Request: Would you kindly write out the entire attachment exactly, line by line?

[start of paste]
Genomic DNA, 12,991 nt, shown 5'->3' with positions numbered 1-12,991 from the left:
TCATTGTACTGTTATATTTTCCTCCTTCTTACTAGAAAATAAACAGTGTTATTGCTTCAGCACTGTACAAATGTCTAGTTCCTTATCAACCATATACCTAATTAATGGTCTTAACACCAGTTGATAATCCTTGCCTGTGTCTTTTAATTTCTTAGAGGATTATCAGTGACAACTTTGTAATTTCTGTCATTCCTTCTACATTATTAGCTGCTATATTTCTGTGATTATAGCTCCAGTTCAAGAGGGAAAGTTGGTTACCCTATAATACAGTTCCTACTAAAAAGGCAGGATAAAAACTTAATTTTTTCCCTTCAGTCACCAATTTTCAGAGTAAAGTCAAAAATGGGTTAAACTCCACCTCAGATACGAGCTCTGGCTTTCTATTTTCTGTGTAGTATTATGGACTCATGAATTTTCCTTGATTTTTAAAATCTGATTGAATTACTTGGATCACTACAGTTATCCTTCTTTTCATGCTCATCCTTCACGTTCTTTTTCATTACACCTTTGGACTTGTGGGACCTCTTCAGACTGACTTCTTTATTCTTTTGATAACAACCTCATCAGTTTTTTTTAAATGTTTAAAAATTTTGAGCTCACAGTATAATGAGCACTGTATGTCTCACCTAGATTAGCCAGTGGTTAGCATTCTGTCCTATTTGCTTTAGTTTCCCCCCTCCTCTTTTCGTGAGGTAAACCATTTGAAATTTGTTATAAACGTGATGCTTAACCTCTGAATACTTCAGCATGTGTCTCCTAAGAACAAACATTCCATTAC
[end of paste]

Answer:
Genomic DNA, 12,991 nt, shown 5'->3' with positions numbered 1-12,991 from the left:
TCATTGTACTGTTATATTTTCCTCCTTCTTACTAGAAAATAAACAGTGTTATTGCTTCAGCACTGTACAAATGTCTAGTTCCTTATCAACCATATACCTAATTAATGGTCTTAACACCAGTTGATAATCCTTGCCTGTGTCTTTTAATTTCTTAGAGGATTATCAGTGACAACTTTGTAATTTCTGTCATTCCTTCTACATTATTAGCTGCTATATTTCTGTGATTATAGCTCCAGTTCAAGAGGGAAAGTTGGTTACCCTATAATACAGTTCCTACTAAAAAGGCAGGATAAAAACTTAATTTTTTCCCTTCAGTCACCAATTTTCAGAGTAAAGTCAAAAATGGGTTAAACTCCACCTCAGATACGAGCTCTGGCTTTCTATTTTCTGTGTAGTATTATGGACTCATGAATTTTCCTTGATTTTTAAAATCTGATTGAATTACTTGGATCACTACAGTTATCCTTCTTTTCATGCTCATCCTTCACGTTCTTTTTCATTACACCTTTGGACTTGTGGGACCTCTTCAGACTGACTTCTTTATTCTTTTGATAACAACCTCATCAGTTTTTTTTAAATGTTTAAAAATTTTGAGCTCACAGTATAATGAGCACTGTATGTCTCACCTAGATTAGCCAGTGGTTAGCATTCTGTCCTATTTGCTTTAGTTTCCCCCCTCCTCTTTTCGTGAGGTAAACCATTTGAAATTTGTTATAAACGTGATGCTTAACCTCTGAATACTTCAGCATGTGTCTCCTAAGAACAAACATTCCATTAC